Production was slow in the beginning, with just 700 units built in 1950, but that soon changed and the car became extremely popular. In 1953, the Saab 92B was introduced, featuring a larger rear window and increased luggage space, plus a palette of new colors such as black, green, gray and blue-gray. Another upgrade was made one year later, when power was increased to 28 hp (21 KW), thanks to an added Solex carburetor and new ignition coil. New Hella headlights were also used for the first time. Further upgrades were made in 1955, right before its replacement, the Saab 93, was introduced. These updates included an electric fuel pump and square tail lights, plus new colors such as maroon. Production of the 92B was continued until 1956, despite the introduction of the 93, and more than 20,000 units were built during the seven year production run.
The Saab 92 was also successful in motorsport. For example, Swedish rally driver Greta Molander won the Coupes de Dames in the Monte Carlo Rally in 1952, driving an upgraded version of the Saab 92 that was producing 35 hp (26 kW).
Saab Sonett I
During the early ‘50s, Ralf Mellde was an engineer working for Saab and also a race enthusiast. In his spare time, helped by a few friends, he developed a lightweight two seat sports car which he called the Sonett (from a common Swedish phrase meaning “how neat it is”). Saab liked the idea and in 1956 they unveiled the race car at the Stockholm Motor Show.
The lightweight roadster was an instant hit and it also promised great performances. The three cylinder 748 cc engine was producing 57 hp (43 kW) and the aluminum chassis designed by SixtenSastonthat weighted only 150 pounds (70 kilograms), bringing the car’s total weight to an impressive 1,300 pounds (around 600 kilograms). Many principles from aircraft design were used and the car had a top speed of 120 mph (around 190 kph) so Saab had big plans for the car in motorsport. Production was scheduled at around 2,000 units, but the same year competition rules were changed and modified cars were allowed to race, so a production race car didn’t make too much financial sense anymore.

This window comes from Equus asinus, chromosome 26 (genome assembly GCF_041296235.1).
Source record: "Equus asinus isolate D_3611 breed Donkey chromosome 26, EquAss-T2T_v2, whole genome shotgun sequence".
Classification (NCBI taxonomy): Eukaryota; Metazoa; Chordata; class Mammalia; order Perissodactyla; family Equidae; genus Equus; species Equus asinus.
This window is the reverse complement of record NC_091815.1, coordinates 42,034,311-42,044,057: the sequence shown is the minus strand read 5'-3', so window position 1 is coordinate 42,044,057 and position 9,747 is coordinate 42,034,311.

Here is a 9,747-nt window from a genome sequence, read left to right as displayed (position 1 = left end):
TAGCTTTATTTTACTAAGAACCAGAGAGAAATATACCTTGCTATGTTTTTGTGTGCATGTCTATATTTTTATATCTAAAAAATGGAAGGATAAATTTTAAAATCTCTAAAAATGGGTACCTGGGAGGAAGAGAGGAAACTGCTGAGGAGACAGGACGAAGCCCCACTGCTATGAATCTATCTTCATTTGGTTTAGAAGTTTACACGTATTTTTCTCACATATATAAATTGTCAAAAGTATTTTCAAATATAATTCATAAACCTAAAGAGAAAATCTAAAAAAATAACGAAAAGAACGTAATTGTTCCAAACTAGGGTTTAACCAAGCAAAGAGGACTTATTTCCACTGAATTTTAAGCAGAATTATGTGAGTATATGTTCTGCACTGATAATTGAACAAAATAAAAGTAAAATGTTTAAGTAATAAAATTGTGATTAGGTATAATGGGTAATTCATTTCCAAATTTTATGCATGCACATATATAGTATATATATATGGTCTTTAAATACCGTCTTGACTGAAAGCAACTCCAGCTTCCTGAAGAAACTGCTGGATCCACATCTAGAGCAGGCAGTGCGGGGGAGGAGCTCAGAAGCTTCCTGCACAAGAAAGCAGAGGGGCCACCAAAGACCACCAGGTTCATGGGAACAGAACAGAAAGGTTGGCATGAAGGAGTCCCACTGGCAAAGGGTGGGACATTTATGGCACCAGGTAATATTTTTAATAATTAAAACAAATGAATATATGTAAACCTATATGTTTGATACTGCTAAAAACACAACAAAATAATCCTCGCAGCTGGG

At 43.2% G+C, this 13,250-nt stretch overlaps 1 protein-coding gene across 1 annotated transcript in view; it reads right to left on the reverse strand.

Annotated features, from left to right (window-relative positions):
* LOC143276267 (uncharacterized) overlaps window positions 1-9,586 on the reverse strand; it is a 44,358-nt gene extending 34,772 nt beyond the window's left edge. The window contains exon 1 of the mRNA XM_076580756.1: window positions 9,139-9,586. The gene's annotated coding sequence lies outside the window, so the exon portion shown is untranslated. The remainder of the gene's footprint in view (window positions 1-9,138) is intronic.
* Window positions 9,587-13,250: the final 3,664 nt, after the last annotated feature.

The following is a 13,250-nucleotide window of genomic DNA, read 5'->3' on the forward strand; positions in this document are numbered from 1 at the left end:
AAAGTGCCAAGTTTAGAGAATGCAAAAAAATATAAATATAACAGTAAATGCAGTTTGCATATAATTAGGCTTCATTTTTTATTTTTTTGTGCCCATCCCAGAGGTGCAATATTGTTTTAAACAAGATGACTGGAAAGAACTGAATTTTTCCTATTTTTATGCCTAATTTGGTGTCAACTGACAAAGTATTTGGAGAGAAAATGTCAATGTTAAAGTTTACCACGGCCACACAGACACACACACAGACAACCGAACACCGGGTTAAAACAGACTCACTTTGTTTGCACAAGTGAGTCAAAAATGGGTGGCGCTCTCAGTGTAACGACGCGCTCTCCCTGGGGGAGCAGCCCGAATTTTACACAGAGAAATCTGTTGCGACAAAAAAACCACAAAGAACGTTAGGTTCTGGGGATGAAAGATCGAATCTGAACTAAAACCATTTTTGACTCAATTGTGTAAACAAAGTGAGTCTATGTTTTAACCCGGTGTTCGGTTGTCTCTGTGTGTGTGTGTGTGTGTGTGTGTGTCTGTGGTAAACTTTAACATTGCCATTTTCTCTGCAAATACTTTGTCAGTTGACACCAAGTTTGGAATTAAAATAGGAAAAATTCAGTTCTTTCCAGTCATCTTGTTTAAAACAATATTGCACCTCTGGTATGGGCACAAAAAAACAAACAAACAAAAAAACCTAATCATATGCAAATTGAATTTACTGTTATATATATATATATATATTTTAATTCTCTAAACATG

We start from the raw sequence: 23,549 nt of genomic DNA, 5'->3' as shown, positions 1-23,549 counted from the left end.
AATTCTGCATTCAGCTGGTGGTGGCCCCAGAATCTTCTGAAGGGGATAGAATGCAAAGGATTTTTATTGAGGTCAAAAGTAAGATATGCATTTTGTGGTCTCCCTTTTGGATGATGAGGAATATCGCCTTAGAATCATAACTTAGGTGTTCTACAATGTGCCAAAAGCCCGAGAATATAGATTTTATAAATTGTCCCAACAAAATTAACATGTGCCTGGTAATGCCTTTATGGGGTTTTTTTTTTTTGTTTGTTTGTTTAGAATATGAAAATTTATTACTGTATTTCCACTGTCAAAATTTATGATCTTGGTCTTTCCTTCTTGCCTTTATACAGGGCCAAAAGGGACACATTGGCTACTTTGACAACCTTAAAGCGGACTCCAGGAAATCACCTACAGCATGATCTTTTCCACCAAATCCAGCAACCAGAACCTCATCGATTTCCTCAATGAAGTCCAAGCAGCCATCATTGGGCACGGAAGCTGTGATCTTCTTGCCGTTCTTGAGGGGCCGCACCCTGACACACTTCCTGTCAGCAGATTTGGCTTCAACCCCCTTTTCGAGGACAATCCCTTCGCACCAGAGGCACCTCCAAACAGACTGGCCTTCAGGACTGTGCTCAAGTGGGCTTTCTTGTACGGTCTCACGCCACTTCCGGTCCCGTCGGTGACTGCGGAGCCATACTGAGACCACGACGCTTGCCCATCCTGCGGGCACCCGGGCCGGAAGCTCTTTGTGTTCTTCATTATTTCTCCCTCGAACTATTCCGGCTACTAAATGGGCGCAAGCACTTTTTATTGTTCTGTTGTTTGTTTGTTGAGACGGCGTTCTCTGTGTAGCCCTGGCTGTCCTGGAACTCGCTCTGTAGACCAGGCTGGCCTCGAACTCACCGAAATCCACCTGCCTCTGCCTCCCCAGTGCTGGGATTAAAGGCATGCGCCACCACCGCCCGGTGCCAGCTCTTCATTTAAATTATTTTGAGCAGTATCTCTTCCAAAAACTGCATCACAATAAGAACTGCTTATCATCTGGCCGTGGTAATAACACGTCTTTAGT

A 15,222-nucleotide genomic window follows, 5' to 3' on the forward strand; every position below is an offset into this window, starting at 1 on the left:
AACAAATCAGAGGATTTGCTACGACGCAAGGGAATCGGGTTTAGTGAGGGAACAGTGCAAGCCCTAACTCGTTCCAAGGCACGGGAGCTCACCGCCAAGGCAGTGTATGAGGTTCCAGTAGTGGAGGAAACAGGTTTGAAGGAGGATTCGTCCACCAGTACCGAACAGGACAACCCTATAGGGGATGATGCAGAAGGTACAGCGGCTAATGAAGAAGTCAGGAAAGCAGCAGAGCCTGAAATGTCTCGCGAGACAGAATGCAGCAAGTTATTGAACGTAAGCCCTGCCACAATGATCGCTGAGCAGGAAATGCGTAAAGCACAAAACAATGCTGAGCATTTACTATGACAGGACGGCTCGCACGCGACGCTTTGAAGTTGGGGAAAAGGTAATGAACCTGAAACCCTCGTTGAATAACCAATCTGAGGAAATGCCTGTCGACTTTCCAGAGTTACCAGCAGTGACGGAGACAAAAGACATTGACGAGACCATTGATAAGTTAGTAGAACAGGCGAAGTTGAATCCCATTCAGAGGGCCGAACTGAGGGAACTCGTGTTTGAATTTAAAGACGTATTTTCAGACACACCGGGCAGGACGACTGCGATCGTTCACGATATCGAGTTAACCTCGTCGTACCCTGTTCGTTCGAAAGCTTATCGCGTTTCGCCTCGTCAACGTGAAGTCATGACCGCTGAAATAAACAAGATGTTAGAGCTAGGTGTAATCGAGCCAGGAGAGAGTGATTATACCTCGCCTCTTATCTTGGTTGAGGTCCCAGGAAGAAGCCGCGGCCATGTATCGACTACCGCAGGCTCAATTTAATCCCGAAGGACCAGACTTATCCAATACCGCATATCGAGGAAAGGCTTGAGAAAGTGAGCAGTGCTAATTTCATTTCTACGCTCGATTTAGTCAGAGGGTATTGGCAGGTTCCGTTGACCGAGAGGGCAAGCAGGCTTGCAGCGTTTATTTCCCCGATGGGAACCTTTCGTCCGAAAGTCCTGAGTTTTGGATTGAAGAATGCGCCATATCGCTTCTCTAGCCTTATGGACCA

So out of the 2,000 units, only 6 were built, between 1955 and 1957. Despite not being a financial success for Saab, the model is important because it was the inspiration for the Sonett series of sports cars that was built in the 1960s and the 1970s. Also, as you can imagine, with so few units built the car is extremely rare and appreciated by collectors all over the world.
Introduced as the Saab 92’s replacement, the 93 was presented for the first time in December 1955. Compared to the 92, the Saab 93 features several important upgrades. First of all, there was the engine. The two cylinder unit from the 92 was replaced by a three cylinder two stroke unit that produced 33 hp (25 kW) and was coupled to a three speed gearbox (the first speed was unsynchronized). Also, afreewheel device was installed to prevent any problems from engine braking and several optional features were also available: two point seat belts (starting with 1957), Saxomat clutch and a large cloth sunroof (called “cabrio coach”).
The Swedish car manufacturer was extremely careful with the development of the 93, because it was the first Saab that was exported in massive numbers, especially in the United States. The 93 was upgraded in 1957, when the 93B was introduced, with one of the most important upgrades being the new one piece windshield that replaced the two piece one on the original 93. The Saab 93F was introduced in 1959(an important upgrade was the front hinged doors), just one year before the model was replaced by the Saab 96. The final production number for the Saab 93 was 52,731 units.
One special version of the 93 was the Saab GT750. Introduced at the 1958 New York International Auto Show, the car was a sportier 93 (GT stands for “Gran Turismo”) that was mainly sold in the United States. Built between 1958 and 1960 it was powered by an improved version of the 93 engine that featured twin carburetors and whose power output had been increased to 50 hp (37 kW). An even more powerful version was available, the Saab GT750R, which produced 55 hp (41 kW). The GT750 accelerated from 0 to 60 mph in 15.2 seconds, while the GT750R did it in 12 seconds (the regular 93’s time was around 27 seconds).
Like its predecessor, the 93 also did great in motorsport, where Swedish rally driver Erik Carlsson won the Finland Rally in 1957 and the Swedish Rally in 1959.
While previous Saab models were successful, the 96 is widely regarded as the car that made the brand known worldwide and established its status as a big car manufacturer.
The model debuted in 1960 and even though it was based on the same chassis from the Saab 92 and looked quite similar to the 93, the Saab 96 was significantly better than both. It offered more luggage space, the boot opening was larger and rear visibility was significantly increased by using a larger rear window.
Under the bonnet, it had a three cylinder 750 cc engine that produced 38 hp (28 kW), that was later upgraded several times. First time in 1963, when engine displacement was increased to 841 cc, giving a new power output of 40 hp (30 kW) and a second time in 1964, when it produced 42 hp (31 kW).